Degenerative Joint Disease (DJD)

Degenerative joint disease (DJD) of the great toe joint, also called hallux rigidus (literally meaning “stiff great toe”) is when the joint at the great toe becomes, enlarged, misshapen, painful, and stiff. This condition includes mild to severe degenerative arthritis of the great toe joint and symptoms can range from mild to disabling. It is the most common arthritic condition of the foot and typically develops in adults between the ages of 30 and 60 years old.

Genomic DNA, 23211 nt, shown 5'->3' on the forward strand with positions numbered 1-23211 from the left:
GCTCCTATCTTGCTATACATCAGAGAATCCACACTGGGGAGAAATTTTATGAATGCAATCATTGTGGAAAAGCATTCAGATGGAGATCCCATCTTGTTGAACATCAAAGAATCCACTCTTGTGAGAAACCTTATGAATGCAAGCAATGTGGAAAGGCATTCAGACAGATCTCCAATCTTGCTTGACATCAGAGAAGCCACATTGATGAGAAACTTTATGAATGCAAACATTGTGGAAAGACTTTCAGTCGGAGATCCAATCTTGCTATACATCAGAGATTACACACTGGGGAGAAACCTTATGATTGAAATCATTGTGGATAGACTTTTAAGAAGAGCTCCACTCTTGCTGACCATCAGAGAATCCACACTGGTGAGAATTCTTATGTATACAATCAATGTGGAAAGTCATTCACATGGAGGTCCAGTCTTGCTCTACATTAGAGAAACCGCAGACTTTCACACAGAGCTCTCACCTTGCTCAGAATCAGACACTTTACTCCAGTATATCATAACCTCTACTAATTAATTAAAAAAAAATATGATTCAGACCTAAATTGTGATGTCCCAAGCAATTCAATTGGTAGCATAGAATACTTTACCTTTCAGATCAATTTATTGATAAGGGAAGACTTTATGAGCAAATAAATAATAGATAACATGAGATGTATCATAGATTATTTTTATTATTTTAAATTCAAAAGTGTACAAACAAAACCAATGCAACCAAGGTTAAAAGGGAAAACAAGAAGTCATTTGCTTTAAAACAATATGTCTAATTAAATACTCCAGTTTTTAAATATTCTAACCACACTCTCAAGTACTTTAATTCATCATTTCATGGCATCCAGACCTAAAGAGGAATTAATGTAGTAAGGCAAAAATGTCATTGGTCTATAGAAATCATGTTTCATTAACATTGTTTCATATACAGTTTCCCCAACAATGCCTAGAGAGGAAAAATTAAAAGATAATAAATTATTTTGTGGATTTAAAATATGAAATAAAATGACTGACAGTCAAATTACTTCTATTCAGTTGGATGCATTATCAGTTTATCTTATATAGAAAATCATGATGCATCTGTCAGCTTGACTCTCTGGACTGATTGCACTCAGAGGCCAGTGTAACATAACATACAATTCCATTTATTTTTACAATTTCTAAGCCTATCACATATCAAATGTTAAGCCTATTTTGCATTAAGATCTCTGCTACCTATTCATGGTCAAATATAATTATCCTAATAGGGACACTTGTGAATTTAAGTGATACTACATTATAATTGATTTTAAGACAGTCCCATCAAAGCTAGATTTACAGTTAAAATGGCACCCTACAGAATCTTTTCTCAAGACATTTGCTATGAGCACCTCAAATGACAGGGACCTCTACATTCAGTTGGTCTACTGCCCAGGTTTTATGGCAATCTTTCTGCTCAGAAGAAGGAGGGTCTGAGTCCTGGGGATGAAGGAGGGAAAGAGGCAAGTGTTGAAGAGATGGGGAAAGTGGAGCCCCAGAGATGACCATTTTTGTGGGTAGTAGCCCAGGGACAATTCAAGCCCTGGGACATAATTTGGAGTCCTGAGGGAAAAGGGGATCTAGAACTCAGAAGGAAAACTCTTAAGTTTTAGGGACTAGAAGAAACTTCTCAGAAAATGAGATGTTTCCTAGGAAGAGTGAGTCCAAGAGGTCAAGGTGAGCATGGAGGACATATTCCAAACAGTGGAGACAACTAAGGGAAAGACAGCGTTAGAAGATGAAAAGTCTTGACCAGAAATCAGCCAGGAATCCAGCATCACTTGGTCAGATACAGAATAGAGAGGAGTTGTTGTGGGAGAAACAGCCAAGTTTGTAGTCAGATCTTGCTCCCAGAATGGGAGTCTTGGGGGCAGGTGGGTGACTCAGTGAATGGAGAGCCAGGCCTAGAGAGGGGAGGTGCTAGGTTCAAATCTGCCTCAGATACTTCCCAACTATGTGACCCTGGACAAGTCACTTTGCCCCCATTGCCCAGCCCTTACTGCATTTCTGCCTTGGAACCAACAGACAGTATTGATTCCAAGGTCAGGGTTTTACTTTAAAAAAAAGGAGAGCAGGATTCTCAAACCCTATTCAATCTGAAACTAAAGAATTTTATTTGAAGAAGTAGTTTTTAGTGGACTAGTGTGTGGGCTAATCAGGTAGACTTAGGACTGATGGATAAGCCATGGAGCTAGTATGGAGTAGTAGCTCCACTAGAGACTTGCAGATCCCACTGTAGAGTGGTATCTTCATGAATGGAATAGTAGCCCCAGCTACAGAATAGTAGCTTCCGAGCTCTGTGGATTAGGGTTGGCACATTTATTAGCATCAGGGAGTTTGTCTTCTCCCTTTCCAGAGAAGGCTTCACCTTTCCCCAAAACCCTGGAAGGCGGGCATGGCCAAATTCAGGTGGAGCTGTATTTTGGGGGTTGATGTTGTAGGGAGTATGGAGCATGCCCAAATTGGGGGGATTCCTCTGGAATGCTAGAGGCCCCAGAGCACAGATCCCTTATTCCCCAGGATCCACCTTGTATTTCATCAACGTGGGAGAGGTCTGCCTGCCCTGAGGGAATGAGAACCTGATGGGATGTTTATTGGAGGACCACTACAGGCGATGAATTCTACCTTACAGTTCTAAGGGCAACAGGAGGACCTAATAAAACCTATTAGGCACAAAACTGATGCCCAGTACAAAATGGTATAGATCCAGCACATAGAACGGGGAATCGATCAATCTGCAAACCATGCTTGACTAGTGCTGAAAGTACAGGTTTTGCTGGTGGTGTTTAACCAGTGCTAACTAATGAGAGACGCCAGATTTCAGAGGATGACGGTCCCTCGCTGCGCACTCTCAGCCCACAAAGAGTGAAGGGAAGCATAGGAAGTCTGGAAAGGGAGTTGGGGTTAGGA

The true cause of DJD of the great toe is unknown. Most commonly, it is thought to be caused by wear and tear of the great toe joint. Risk factors include differences in foot anatomy, prior traumatic injury to the big toe, athletic activities involving running, and family history.

The most common symptom is pain on the top of the great toe while active, particularly when pushing off to walk. Swelling and stiffness may also be present around the great toe.

Early treatment of DJD of the great toe may include:

  • Changes in footwear.
  • Shoe inserts.
  • Ice or heat packs.
  • Anti-inflmmatory medications.
Radiological image showing a case of hallux rigidus.

Radiological image showing a case of hallux rigidus.